How to tell: tracking your progress

If you’ve been playing bridge for a while (or sometimes for decades), there comes a point where you don’t feel quite sure how your progress is going right now.

It’s a learning curve thing: when you’ve grown used to certain habits and techniques, it becomes hard to tell if you’re actually getting any better at playing.

“Am I improving at bridge? How can I tell?”

It’s a surprisingly common question for newcomers.

I remember thinking the same at the start of learning things like guitar (and also learning bridge).

Not sure where your progress is at right now? Here’s how to track your progress at bridge to make sure you’re actually getting better.

1. Spreadsheets (of wins/losses)

Keep a spreadsheet (or for straight word processor users, a table) that lists your wins versus losses for a certain time period. It’s a simple method, but I’ll start by saying that it helps.

Video games track often achievements and progress (like hours, side quests, or wins) – but there’s no reason the player cannot keep track of essential games themselves.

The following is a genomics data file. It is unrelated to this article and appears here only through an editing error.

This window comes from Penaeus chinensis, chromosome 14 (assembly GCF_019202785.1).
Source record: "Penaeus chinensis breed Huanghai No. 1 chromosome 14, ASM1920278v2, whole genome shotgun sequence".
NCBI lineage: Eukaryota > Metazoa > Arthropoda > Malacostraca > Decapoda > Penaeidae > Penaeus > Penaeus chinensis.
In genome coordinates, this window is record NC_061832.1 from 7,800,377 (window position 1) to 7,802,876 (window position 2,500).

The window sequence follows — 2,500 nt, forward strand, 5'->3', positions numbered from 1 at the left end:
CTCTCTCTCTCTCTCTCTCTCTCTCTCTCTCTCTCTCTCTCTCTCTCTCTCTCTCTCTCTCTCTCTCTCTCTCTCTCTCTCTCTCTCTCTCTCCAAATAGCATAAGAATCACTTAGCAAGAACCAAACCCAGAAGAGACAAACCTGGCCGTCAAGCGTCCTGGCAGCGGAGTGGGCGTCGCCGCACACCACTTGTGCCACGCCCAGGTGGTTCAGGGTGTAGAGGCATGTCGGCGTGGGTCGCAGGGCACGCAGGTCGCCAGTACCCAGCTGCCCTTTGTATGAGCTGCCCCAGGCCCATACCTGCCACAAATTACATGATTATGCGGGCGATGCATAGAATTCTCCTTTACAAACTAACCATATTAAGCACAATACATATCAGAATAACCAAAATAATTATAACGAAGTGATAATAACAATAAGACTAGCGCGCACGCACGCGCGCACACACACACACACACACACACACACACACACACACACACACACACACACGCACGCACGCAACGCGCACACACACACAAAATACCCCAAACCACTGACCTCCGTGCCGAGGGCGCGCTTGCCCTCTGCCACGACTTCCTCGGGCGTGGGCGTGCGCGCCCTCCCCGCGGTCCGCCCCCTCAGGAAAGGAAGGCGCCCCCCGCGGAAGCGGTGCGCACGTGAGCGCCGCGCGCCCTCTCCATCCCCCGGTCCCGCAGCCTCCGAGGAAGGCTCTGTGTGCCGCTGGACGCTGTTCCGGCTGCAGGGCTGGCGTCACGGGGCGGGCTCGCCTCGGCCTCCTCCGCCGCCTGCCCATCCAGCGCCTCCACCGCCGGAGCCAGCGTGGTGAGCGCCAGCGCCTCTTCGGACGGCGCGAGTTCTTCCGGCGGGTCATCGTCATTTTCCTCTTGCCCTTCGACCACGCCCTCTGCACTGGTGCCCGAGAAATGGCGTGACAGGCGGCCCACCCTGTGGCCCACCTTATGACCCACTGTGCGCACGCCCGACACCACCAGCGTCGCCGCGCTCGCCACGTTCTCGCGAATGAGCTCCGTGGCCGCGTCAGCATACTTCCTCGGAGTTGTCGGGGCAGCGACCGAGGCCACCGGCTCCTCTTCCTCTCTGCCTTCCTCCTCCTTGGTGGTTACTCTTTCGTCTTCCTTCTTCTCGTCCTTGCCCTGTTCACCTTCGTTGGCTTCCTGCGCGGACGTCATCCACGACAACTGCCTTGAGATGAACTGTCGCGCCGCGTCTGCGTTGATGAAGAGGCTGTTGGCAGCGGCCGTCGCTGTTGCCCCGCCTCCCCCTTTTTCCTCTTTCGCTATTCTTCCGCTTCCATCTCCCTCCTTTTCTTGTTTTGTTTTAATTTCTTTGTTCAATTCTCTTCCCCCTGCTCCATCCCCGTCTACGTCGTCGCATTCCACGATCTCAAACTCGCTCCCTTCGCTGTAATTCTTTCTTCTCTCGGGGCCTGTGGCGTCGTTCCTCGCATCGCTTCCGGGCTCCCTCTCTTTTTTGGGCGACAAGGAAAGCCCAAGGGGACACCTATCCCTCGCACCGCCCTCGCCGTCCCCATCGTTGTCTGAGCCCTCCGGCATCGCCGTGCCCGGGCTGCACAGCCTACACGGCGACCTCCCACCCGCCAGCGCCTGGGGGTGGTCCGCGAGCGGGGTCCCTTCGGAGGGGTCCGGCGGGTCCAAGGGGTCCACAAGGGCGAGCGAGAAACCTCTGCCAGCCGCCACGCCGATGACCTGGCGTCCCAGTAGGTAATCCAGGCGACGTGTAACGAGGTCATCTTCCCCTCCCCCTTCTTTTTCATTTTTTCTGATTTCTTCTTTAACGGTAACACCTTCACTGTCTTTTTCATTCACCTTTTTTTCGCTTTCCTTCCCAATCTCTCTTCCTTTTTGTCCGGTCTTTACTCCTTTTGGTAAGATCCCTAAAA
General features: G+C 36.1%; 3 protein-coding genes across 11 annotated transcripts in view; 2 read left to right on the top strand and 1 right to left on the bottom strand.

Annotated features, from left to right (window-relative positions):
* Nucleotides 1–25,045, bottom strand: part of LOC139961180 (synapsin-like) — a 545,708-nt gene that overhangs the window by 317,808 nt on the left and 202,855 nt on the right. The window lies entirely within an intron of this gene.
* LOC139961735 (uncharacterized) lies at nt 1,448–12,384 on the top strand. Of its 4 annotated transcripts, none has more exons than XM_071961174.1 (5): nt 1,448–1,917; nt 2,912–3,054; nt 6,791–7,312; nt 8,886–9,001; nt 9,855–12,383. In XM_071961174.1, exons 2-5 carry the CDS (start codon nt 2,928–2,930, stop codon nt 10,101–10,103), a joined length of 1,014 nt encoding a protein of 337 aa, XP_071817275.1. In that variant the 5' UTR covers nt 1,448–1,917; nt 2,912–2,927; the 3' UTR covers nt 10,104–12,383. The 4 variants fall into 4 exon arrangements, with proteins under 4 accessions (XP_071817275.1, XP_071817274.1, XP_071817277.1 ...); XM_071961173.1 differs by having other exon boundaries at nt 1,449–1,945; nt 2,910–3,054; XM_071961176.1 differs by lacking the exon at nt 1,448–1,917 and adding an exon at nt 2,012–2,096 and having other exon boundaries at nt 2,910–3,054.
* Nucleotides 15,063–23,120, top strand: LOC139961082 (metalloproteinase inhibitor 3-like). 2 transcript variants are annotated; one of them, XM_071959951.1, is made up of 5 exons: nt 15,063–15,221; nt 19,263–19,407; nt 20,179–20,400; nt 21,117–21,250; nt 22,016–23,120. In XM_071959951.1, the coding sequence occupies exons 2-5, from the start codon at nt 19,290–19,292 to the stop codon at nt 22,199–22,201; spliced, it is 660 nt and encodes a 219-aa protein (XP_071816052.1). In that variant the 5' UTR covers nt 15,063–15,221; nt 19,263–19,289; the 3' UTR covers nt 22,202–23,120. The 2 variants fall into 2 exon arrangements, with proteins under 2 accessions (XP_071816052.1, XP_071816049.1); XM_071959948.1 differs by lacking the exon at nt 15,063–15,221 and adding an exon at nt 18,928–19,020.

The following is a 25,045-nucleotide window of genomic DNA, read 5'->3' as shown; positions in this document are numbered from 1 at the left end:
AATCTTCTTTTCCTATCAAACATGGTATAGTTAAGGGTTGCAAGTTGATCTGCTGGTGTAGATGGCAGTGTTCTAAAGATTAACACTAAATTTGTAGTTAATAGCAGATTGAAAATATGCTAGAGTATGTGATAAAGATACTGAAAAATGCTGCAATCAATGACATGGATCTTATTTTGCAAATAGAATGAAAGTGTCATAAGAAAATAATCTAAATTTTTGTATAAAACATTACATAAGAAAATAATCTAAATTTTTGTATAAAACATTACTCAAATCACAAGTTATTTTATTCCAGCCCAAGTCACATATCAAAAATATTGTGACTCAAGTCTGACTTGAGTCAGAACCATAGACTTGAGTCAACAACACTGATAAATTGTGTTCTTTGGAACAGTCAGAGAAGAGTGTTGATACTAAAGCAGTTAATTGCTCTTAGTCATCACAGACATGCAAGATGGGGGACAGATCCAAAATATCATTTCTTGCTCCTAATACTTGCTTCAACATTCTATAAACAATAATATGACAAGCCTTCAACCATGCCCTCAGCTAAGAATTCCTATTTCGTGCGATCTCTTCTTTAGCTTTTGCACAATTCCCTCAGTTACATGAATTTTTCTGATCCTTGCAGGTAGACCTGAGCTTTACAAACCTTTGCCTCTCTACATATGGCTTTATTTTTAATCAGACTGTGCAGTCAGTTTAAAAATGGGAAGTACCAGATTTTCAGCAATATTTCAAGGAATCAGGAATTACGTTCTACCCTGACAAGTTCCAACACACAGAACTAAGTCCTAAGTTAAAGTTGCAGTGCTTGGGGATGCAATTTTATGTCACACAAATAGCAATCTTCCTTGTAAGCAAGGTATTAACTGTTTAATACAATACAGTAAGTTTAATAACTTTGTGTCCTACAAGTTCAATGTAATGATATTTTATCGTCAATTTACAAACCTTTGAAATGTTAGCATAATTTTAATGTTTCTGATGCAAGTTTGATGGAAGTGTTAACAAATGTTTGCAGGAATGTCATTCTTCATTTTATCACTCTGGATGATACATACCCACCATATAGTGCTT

With a right-click, it’s easy to turn a spreadsheet or table into a graph.

Over time, have you won more, or lost more?

Decide your strategy to improve from there.

2. Saved games (from BBO)

Thanks to computational bridge, it’s possible to save and download boards in the form of PBN (Portable Bridge Notation) or LIN files.

BBO supports the use of PBN/LIN files: it’s recommended that learning players create a collection of their previous games – and download or share games with others.

As a learning technique, replaying your previous games (and building your game library) allows you to play again, but better.

You’ll always know a little more than the last time you saw the same boards.

3. Lesson exercises (& their score)

Exercises can be found on many bridge sites including bridgehands.com and rpbridge.net.

As a progressing bridge player, it’s always a good idea to stick close to exercises when you want to track your progress.

Score your exercises when you’re done, and return to them again after some time.

Are you doing better at bridge?

Exercises are an excellent way to find out!

Which ways have you used to track your progress at the bridge table?